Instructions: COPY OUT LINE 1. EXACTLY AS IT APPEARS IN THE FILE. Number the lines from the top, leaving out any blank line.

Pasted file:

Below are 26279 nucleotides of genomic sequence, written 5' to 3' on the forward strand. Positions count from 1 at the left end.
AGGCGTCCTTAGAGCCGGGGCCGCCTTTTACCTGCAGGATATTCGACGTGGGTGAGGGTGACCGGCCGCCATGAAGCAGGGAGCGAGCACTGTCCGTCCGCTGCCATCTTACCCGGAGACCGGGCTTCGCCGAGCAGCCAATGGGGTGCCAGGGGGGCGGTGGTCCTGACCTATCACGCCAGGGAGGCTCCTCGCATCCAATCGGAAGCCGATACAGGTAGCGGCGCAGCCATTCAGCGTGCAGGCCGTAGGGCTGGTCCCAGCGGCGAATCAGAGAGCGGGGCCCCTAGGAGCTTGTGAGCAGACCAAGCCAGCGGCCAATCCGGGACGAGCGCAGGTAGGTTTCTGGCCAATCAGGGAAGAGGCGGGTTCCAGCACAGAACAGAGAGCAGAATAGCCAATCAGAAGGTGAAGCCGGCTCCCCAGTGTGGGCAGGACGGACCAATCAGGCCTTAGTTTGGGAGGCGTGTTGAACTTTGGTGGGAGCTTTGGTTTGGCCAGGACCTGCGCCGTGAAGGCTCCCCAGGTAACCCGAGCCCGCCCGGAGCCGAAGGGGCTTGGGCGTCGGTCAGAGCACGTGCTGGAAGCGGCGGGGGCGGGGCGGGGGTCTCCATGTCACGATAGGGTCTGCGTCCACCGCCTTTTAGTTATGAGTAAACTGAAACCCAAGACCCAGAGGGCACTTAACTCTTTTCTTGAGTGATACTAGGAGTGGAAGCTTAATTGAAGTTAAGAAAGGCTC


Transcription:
Below are 26279 nucleotides of genomic sequence, written 5' to 3' on the forward strand. Positions count from 1 at the left end.